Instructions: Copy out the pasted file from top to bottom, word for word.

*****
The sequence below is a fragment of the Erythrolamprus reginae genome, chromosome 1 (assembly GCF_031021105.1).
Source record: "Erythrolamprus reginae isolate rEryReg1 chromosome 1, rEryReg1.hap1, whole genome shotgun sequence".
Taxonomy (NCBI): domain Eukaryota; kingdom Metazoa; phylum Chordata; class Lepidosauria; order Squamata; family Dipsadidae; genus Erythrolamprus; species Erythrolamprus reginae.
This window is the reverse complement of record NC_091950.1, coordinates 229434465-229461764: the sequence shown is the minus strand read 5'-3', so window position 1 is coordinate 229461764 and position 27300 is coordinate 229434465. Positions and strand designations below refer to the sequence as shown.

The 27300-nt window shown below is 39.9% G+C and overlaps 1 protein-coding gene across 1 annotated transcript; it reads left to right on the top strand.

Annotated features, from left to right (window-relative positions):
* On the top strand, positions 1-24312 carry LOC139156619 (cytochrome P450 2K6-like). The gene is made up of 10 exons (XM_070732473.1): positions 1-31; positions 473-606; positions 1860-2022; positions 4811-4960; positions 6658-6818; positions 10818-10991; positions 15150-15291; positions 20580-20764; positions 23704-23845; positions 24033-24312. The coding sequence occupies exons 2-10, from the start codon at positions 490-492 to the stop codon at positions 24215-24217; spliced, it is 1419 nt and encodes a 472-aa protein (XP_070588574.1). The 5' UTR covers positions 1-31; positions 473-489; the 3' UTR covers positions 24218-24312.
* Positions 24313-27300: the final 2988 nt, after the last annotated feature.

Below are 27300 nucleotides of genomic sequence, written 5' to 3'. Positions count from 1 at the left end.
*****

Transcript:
The sequence below is a fragment of the Erythrolamprus reginae genome, chromosome 1 (assembly GCF_031021105.1).
Source record: "Erythrolamprus reginae isolate rEryReg1 chromosome 1, rEryReg1.hap1, whole genome shotgun sequence".
Taxonomy (NCBI): domain Eukaryota; kingdom Metazoa; phylum Chordata; class Lepidosauria; order Squamata; family Dipsadidae; genus Erythrolamprus; species Erythrolamprus reginae.
This window is the reverse complement of record NC_091950.1, coordinates 229434465-229461764: the sequence shown is the minus strand read 5'-3', so window position 1 is coordinate 229461764 and position 27300 is coordinate 229434465. Positions and strand designations below refer to the sequence as shown.

The 27300-nt window shown below is 39.9% G+C and overlaps 1 protein-coding gene across 1 annotated transcript; it reads left to right on the top strand.

Annotated features, from left to right (window-relative positions):
* On the top strand, positions 1-24312 carry LOC139156619 (cytochrome P450 2K6-like). The gene is made up of 10 exons (XM_070732473.1): positions 1-31; positions 473-606; positions 1860-2022; positions 4811-4960; positions 6658-6818; positions 10818-10991; positions 15150-15291; positions 20580-20764; positions 23704-23845; positions 24033-24312. The coding sequence occupies exons 2-10, from the start codon at positions 490-492 to the stop codon at positions 24215-24217; spliced, it is 1419 nt and encodes a 472-aa protein (XP_070588574.1). The 5' UTR covers positions 1-31; positions 473-489; the 3' UTR covers positions 24218-24312.
* Positions 24313-27300: the final 2988 nt, after the last annotated feature.

Below are 27300 nucleotides of genomic sequence, written 5' to 3'. Positions count from 1 at the left end.